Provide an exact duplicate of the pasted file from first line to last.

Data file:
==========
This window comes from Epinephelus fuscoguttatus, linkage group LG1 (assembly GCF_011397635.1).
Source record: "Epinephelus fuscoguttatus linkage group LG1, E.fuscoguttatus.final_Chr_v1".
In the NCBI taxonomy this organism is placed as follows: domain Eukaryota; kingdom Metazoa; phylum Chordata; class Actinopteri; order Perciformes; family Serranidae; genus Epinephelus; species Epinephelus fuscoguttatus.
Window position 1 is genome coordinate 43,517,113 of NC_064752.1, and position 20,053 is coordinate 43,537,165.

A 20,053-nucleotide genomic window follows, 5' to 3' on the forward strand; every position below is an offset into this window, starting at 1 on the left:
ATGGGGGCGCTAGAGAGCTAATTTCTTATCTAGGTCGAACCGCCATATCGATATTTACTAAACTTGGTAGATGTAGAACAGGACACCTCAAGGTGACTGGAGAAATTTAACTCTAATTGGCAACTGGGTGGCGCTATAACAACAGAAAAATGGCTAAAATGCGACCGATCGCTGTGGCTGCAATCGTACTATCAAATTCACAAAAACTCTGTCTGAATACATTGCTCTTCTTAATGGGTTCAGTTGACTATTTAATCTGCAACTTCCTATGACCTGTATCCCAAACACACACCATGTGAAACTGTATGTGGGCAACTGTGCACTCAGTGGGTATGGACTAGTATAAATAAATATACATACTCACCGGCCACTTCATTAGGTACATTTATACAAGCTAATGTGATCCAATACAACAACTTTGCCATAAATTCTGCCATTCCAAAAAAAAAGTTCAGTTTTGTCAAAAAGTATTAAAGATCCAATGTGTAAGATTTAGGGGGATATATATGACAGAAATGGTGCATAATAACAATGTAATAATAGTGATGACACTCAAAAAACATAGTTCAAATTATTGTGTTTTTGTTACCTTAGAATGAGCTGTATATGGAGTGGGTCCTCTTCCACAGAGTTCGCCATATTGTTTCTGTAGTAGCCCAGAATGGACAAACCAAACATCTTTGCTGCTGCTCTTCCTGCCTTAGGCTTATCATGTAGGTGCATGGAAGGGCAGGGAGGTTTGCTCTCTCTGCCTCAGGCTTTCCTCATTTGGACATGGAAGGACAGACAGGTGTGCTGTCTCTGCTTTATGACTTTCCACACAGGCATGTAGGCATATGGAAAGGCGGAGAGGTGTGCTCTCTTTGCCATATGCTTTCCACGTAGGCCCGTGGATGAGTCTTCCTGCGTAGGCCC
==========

This window comes from Epinephelus fuscoguttatus, linkage group LG1 (assembly GCF_011397635.1).
Source record: "Epinephelus fuscoguttatus linkage group LG1, E.fuscoguttatus.final_Chr_v1".
In the NCBI taxonomy this organism is placed as follows: domain Eukaryota; kingdom Metazoa; phylum Chordata; class Actinopteri; order Perciformes; family Serranidae; genus Epinephelus; species Epinephelus fuscoguttatus.
Window position 1 is genome coordinate 43,517,113 of NC_064752.1, and position 20,053 is coordinate 43,537,165.

A 20,053-nucleotide genomic window follows, 5' to 3' on the forward strand; every position below is an offset into this window, starting at 1 on the left:
ATGGGGGCGCTAGAGAGCTAATTTCTTATCTAGGTCGAACCGCCATATCGATATTTACTAAACTTGGTAGATGTAGAACAGGACACCTCAAGGTGACTGGAGAAATTTAACTCTAATTGGCAACTGGGTGGCGCTATAACAACAGAAAAATGGCTAAAATGCGACCGATCGCTGTGGCTGCAATCGTACTATCAAATTCACAAAAACTCTGTCTGAATACATTGCTCTTCTTAATGGGTTCAGTTGACTATTTAATCTGCAACTTCCTATGACCTGTATCCCAAACACACACCATGTGAAACTGTATGTGGGCAACTGTGCACTCAGTGGGTATGGACTAGTATAAATAAATATACATACTCACCGGCCACTTCATTAGGTACATTTATACAAGCTAATGTGATCCAATACAACAACTTTGCCATAAATTCTGCCATTCCAAAAAAAAAGTTCAGTTTTGTCAAAAAGTATTAAAGATCCAATGTGTAAGATTTAGGGGGATATATATGACAGAAATGGTGCATAATAACAATGTAATAATAGTGATGACACTCAAAAAACATAGTTCAAATTATTGTGTTTTTGTTACCTTAGAATGAGCTGTATATGGAGTGGGTCCTCTTCCACAGAGTTCGCCATATTGTTTCTGTAGTAGCCCAGAATGGACAAACCAAACATCTTTGCTGCTGCTCTTCCTGCCTTAGGCTTATCATGTAGGTGCATGGAAGGGCAGGGAGGTTTGCTCTCTCTGCCTCAGGCTTTCCTCATTTGGACATGGAAGGACAGACAGGTGTGCTGTCTCTGCTTTATGACTTTCCACACAGGCATGTAGGCATATGGAAAGGCGGAGAGGTGTGCTCTCTTTGCCATATGCTTTCCACGTAGGCCCGTGGATGAGTCTTCCTGCGTAGGCCC